"If these provisions deny American citizens their due process rights under a new, nebulous set of directives, it not only would make us less safe, but it will serve as an unprecedented threat to our constitutional liberties," said Sen. Mark Udall, D-Colo.
Senate Intelligence Committee Chairwoman Dianne Feinstein, D-Calif., said she and several other lawmakers, including Judiciary Committee Chairman Pat Leahy, D-Vt., would introduce legislation to ensure that no U.S. citizen is held indefinitely without trial.
The sponsors of the defense bill challenged the criticism.
"Those who say that we have written into law a new authority to detain American citizens until the end of hostilities are wrong," said Senate Armed Services Committee Chairman Carl Levin, D-Mich.
Citing the courts, Levin has repeatedly pointed out that a June 2004 Supreme Court decision, in a case called Hamdi v. Rumsfeld, said U.S. citizens can be detained indefinitely.
"I believe that if an American citizen joins a foreign army or a hostile force like al-Qaida that has declared war and organized a war against us and attacks us, that that person can be captured and detained as an enemy combatant under the law of war," the senator said.
Said McCain: "The language in this bill will not affect any Americans engaging in the pursuits of their constitutional rights."
Agitating for a power-sharing role in the war on terror, Congress had pushed the bill into an escalating fight over whether to treat suspects as prisoners of war or as criminals.
The Obama administration insists that the military, law enforcement and intelligence officials need flexibility in the campaign against terrorism. Obama points to his administration's successes in killing Osama bin Laden and Anwar al-Awlaki, the U.S.-born radical Islamic cleric. Republicans counter that their efforts are necessary to respond to an evolving, post-Sept. 11 threat and that Obama has failed to produce a consistent policy on handling terror suspects.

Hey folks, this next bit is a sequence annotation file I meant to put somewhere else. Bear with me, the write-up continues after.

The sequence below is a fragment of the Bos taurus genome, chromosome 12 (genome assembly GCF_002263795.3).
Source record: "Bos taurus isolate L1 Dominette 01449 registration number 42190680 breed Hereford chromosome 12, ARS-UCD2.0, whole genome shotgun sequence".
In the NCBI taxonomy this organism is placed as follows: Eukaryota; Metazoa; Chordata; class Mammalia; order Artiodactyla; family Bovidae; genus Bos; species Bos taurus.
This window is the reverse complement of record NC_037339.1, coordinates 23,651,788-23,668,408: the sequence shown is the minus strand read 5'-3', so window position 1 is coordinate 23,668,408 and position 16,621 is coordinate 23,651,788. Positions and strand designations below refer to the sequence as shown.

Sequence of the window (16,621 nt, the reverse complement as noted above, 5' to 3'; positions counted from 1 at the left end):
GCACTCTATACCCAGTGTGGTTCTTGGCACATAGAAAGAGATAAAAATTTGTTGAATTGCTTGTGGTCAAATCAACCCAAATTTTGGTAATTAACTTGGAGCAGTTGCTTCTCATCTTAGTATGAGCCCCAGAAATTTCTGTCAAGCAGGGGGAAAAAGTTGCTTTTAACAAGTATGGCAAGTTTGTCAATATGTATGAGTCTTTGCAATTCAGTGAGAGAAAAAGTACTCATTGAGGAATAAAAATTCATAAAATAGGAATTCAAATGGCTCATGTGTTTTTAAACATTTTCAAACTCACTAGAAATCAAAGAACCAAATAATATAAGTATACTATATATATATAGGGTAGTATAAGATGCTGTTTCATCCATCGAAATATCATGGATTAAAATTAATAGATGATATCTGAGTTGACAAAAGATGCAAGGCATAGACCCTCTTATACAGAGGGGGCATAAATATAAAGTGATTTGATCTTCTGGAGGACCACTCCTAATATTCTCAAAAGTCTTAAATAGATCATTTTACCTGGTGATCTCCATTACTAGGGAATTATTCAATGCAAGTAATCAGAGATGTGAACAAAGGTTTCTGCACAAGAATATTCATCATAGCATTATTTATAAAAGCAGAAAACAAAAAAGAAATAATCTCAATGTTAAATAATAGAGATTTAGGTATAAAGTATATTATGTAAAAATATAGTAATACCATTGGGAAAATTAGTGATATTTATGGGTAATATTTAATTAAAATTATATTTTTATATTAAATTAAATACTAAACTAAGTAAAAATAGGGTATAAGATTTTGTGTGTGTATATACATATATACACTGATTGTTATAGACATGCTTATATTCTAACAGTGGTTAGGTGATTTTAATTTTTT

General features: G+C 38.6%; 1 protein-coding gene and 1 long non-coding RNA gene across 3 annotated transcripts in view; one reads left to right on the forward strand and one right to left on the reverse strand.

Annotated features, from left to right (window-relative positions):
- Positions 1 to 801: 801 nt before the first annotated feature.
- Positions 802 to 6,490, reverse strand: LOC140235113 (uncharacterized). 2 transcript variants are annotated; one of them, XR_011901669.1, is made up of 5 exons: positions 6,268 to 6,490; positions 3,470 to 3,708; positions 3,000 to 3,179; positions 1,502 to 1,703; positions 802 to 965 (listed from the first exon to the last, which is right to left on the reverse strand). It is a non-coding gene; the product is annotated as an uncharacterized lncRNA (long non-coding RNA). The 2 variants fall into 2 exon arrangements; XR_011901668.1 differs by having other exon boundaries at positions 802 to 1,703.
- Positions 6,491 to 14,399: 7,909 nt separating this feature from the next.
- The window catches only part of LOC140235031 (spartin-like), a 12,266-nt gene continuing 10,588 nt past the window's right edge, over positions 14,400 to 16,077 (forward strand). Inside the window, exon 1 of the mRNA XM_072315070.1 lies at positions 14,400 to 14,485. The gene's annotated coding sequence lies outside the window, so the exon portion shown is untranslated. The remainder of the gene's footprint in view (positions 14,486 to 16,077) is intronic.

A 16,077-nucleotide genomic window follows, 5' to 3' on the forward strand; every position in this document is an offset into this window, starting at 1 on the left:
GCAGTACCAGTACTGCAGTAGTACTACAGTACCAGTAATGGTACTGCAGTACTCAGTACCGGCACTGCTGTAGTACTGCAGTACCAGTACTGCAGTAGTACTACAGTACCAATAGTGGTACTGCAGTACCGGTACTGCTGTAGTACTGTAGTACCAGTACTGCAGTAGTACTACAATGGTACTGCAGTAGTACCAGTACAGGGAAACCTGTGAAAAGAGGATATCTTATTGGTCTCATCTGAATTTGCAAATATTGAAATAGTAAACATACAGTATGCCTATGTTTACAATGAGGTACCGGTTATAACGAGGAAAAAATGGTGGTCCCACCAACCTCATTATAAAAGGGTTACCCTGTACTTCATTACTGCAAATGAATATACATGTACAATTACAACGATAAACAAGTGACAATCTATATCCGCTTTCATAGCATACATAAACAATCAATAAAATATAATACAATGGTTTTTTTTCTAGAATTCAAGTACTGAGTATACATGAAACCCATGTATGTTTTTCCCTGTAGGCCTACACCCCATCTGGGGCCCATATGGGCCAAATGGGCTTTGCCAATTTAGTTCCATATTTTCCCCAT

Among other elements of the bill, it would:
_Impose tough new penalties on Iran, targeting foreign financial institutions that do business with the country's central bank. The president could waive those penalties if he notifies Congress that it's in the interest of national security.
_Freeze $700 million in funding for Pakistan until the defense secretary provides Congress a report on how Islamabad is countering the threat of improvised explosive devices.
_Require the contractor of the troubled F-35 Joint Strike Fighter aircraft program, Lockheed Martin, to cover extra costs on future purchases of the aircraft. Congress is frustrated with delays and cost overruns in the program.
The Pentagon envisions buying 2,443 planes for the Air Force, Marine Corps and Navy, but the $1 trillion price could make it the most expensive program in military history.
In a lengthy speech on the "military-industrial-congressional complex," McCain railed against the program and the decision to develop and integrate its critical technologies
"Experts call what the Pentagon has been trying to do here `concurrent development.' I call it a mess," McCain said.